Caring for your lawn in a drought can be a daunting task. When we think of garden lawns, most of us picture a lush, green carpet that’s soft underfoot. An occasional mow in the warmer months is all we think we have to do. Lawns largely take a back seat to the rest of our garden. We are far more likely to concentrate our efforts on growing plants, keeping areas clean and tidy and our garden fence in good condition.
Like many things in life, things don’t always go to plan! So, what do you do if your lawn is looking more like a desert than a lawn? What if it’s got brown patches and the grass itself seems to have dried out in the hot sun? You may worry that your lawn is dying and you’ll end up with the arduous task of digging it up and replacing it with brand new turf. Both a time-consuming and expensive exercise.
Well, fear not! Caring for your lawn in a drought doesn’t automatically mean fighting a losing battle. In fact, it’s probably not as bad as it looks. It’s actually very hard to kill a lawn. They are hardier than they may appear. You may have noticed that other areas of your garden suddenly grow grass, such as in pots. It often seemingly appears out of nowhere. That’s because grass is remarkably strong for what it is and has a big desire to grow.
So here’s what you do if your lawn is turning brown and you want to restore it back to its former glory:
Mow it with a higher cut setting
Give your lawn a little more length than you normally would. This will help it to retain water.
When you do mow, don’t discard the grass cuttings
Keep them and redistribute them across your lawn. Yes, it may not look quite as tidy, but the primary objective here is to revitalise your lawn and get it growing nice and healthy again. Using the cuttings in this way is akin to mulching. It will stop water from evaporating as quickly.
Water it, but at the right time
Watering it seems obvious, but there are best practices when it comes to watering anything in the garden. If you water your lawn in the hot middle-of-the-day sun, much of that moisture is going to be lost to the air. Undoing all your work and wasting water. Instead, do one of the following:
Water your lawn in the morning before it gets too warm. This is much more likely to help your lawn retain water and get down to the roots. If that’s not practical:
Water your Lawn in the evening instead
This is the next best option. After the hottest part of the day is over and it’s cooled down, your water will evaporate slower.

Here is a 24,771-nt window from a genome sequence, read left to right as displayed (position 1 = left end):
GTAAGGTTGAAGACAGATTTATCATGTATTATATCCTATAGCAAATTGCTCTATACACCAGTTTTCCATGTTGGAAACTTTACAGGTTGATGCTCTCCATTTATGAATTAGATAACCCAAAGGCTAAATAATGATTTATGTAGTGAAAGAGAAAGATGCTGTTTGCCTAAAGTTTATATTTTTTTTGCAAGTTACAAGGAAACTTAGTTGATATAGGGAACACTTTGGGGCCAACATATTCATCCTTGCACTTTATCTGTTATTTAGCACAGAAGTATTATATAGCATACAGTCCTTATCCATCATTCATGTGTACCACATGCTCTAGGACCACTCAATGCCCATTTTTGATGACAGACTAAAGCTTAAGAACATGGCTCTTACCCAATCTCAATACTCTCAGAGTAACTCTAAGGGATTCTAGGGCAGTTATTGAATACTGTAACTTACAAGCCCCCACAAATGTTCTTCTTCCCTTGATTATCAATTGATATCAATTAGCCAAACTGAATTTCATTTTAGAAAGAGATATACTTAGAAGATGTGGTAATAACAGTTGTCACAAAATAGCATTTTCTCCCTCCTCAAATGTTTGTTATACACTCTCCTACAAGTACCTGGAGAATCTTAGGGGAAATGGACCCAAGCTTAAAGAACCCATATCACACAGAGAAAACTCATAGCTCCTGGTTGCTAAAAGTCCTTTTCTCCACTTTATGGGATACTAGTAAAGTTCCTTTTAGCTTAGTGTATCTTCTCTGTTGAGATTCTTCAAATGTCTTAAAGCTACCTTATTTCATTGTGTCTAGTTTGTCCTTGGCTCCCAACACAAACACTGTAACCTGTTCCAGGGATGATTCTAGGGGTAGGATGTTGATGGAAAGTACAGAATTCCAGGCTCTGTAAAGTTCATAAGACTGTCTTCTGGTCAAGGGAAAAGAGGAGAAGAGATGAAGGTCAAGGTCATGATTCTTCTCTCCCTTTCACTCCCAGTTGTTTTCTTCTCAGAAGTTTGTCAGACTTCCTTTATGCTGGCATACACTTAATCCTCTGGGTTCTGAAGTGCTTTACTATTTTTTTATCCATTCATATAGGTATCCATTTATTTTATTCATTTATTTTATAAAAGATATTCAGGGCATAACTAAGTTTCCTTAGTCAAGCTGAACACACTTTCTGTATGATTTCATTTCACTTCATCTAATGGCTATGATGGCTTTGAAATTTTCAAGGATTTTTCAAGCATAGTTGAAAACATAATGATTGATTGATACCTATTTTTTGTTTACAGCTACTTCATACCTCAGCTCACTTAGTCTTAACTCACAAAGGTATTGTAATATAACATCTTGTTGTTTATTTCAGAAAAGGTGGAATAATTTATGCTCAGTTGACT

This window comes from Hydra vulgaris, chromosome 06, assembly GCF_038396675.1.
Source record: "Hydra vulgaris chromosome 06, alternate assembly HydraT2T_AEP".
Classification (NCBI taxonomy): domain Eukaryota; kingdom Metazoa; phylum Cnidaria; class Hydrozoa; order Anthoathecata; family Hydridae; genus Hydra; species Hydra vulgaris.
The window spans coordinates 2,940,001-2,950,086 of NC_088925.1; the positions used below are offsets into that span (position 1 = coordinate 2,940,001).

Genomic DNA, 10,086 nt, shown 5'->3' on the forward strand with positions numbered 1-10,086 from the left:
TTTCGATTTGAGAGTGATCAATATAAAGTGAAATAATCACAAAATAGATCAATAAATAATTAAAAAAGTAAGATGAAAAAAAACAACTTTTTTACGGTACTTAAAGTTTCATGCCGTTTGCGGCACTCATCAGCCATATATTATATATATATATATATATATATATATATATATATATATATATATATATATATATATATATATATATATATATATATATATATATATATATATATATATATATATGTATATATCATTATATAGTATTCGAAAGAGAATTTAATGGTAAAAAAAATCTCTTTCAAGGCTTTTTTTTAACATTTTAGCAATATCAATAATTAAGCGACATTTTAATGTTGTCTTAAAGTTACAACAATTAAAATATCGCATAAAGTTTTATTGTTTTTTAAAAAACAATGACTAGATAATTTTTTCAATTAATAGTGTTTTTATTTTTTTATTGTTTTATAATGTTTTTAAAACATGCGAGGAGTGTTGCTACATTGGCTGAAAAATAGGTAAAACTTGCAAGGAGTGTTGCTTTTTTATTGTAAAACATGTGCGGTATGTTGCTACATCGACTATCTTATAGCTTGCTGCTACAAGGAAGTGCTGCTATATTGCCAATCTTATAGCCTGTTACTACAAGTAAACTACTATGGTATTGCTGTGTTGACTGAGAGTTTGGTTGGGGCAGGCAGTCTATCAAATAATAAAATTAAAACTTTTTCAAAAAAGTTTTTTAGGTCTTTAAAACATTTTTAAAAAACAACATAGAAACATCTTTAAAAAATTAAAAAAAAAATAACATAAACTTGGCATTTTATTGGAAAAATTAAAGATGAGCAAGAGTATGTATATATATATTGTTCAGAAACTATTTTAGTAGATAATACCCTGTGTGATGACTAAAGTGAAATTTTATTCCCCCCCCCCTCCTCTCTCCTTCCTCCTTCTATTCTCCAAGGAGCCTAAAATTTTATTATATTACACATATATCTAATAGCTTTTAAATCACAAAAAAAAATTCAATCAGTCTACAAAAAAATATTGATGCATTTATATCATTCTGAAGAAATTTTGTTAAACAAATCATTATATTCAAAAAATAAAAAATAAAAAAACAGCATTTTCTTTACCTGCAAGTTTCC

Of course, if you are experiencing a drought-ridden lawn, chances are, it’s very hot and there has been very little if any, rainfall. Whilst we haven’t had hosepipe bans in the UK for some time, as we see our climate changing, bans could be more frequent in the future. So for this reason:
Try to Avoid using Sprinklers
As convenient as they are and often quite fun too, sprinklers use an incredible amount of water in comparison to using a hosepipe or watering can. If you’re on a water meter, this is even more of an issue to bear in mind. Did you know that a sprinkler typically uses 1000 litres of water an hour? That’s about the same amount used by one person in a whole week. Instead:
Collect rainwater and use that to water your lawn
This is your most eco-friendly option. Having a water butt in your garden makes use of water that would otherwise go to waste and best of all, it’s free. Fill your watering can and make sure the sprinkler attachment is fitted for maximum efficiency. Very handy for those harsh summer months.
If you have to use your hose pipe
Use the hand attachment that most hose pipes come with these days. Set it to the sprinkler setting and give your lawn a good dose first thing in the morning or late in the evening. Keep an eye on your lawn to see how it reacts in order to gauge how much water it needs. Once you have your lawn back to a reasonable state, lessen how much you water it until you see it starting to turn brown again. Now you’ll know how much it needs so you don’t use any more water than you need to.
We hope our tips on caring for your lawn in a drought are helpful.
‘Til next week!
Jo @ ColourFence
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